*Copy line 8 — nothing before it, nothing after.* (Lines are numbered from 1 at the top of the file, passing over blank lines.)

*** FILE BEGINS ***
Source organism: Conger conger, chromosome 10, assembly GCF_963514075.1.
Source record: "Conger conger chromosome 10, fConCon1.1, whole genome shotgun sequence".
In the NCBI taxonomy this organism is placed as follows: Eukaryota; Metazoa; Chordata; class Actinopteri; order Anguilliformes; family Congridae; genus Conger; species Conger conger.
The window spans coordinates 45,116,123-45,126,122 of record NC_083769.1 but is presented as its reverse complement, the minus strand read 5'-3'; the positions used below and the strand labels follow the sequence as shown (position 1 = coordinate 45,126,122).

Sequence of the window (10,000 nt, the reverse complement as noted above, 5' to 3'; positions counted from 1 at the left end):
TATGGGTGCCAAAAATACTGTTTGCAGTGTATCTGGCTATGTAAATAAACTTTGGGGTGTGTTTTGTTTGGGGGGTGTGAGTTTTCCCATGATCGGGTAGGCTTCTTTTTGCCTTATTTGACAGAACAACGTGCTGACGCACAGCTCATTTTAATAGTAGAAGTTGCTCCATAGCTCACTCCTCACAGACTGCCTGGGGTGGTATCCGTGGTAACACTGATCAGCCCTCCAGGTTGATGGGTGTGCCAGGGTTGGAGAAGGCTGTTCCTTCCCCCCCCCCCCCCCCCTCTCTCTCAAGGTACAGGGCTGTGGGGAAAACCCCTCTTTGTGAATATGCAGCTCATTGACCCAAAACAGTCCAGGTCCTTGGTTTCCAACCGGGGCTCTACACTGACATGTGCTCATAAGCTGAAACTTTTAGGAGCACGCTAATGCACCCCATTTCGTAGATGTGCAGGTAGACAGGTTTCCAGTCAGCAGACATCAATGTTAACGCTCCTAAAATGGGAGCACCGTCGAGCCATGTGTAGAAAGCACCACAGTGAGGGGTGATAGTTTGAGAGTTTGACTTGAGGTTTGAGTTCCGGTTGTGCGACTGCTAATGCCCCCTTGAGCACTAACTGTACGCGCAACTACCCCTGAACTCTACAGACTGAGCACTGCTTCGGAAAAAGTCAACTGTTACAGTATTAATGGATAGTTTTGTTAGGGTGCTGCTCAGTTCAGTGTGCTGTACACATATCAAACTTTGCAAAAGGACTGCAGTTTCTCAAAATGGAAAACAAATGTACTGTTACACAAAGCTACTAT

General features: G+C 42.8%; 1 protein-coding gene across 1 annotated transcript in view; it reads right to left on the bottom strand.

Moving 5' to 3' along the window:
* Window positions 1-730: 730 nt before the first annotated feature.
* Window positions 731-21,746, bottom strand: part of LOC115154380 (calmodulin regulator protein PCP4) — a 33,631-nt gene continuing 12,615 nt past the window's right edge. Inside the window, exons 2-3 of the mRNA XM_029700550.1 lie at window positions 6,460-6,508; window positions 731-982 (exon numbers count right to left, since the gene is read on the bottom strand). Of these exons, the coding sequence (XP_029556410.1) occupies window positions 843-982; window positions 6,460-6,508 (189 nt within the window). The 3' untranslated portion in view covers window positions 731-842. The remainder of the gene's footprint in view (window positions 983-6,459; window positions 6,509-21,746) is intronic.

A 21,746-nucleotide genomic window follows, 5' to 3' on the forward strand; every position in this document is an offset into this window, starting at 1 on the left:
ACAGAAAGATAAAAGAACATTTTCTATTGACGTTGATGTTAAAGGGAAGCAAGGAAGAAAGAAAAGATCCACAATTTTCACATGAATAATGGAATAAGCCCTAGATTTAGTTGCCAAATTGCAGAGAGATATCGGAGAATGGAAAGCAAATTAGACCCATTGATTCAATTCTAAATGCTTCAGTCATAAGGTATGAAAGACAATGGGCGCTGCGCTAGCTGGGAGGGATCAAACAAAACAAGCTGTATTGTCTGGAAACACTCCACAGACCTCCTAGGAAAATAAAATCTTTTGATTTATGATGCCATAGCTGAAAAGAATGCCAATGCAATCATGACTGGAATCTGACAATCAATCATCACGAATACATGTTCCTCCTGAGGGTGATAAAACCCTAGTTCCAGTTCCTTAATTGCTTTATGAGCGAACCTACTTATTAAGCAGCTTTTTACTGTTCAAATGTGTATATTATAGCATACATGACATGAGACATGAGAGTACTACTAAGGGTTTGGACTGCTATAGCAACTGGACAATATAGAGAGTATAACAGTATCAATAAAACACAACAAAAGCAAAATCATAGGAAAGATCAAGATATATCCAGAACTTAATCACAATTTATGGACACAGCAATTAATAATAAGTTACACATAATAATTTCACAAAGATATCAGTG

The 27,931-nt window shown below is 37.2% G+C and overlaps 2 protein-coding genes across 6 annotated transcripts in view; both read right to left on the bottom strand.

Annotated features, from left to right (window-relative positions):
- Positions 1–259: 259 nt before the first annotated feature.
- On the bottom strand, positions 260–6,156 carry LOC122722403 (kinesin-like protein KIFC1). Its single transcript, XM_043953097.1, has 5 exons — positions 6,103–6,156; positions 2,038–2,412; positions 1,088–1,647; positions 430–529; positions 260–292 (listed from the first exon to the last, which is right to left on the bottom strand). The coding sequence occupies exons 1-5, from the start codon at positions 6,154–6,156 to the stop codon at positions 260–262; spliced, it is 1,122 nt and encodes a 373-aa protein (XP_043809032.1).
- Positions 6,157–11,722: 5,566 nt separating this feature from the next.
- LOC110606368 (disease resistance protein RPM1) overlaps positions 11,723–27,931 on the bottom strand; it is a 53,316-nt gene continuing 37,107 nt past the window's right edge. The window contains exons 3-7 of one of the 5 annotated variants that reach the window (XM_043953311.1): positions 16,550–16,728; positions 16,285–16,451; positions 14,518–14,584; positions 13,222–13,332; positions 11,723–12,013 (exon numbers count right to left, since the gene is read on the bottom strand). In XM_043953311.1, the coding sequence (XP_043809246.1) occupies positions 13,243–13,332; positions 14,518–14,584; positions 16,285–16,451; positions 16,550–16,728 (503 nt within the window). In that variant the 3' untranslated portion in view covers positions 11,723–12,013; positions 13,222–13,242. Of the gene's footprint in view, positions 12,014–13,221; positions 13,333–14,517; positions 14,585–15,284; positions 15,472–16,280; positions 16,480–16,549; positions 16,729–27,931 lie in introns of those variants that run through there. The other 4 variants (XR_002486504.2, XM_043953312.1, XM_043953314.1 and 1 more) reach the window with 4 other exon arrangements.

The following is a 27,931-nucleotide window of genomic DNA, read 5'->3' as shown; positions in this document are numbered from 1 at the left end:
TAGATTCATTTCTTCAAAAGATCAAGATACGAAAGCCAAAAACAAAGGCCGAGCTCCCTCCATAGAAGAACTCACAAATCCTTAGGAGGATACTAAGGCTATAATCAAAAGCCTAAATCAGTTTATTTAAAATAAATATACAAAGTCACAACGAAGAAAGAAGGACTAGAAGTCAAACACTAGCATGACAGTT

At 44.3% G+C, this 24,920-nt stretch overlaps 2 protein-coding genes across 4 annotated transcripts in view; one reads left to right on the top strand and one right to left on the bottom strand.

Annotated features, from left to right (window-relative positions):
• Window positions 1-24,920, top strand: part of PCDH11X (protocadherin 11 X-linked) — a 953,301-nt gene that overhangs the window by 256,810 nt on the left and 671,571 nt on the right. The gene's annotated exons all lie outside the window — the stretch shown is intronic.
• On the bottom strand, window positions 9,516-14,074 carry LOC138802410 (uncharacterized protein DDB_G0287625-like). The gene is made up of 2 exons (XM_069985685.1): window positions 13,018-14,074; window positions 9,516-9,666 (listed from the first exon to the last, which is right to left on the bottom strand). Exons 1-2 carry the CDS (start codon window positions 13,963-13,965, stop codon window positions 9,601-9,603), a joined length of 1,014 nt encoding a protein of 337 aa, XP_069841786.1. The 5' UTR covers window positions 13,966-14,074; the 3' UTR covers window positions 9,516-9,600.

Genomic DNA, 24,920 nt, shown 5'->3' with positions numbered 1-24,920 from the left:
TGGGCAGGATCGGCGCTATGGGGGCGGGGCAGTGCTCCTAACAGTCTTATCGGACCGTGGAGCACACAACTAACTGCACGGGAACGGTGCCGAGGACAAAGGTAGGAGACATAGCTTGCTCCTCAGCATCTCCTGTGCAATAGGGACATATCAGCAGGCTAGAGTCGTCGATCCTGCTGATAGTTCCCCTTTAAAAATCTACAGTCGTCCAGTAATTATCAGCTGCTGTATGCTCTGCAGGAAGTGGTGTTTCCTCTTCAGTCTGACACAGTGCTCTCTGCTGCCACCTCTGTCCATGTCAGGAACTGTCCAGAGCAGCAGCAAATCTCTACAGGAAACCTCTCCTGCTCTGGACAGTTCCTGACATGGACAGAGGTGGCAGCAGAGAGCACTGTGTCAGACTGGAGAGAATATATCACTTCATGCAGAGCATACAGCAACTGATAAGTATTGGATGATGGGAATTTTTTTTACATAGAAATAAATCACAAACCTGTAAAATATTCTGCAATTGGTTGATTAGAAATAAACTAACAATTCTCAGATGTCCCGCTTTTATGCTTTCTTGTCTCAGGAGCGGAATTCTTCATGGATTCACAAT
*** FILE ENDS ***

Moving 5' to 3' along the window: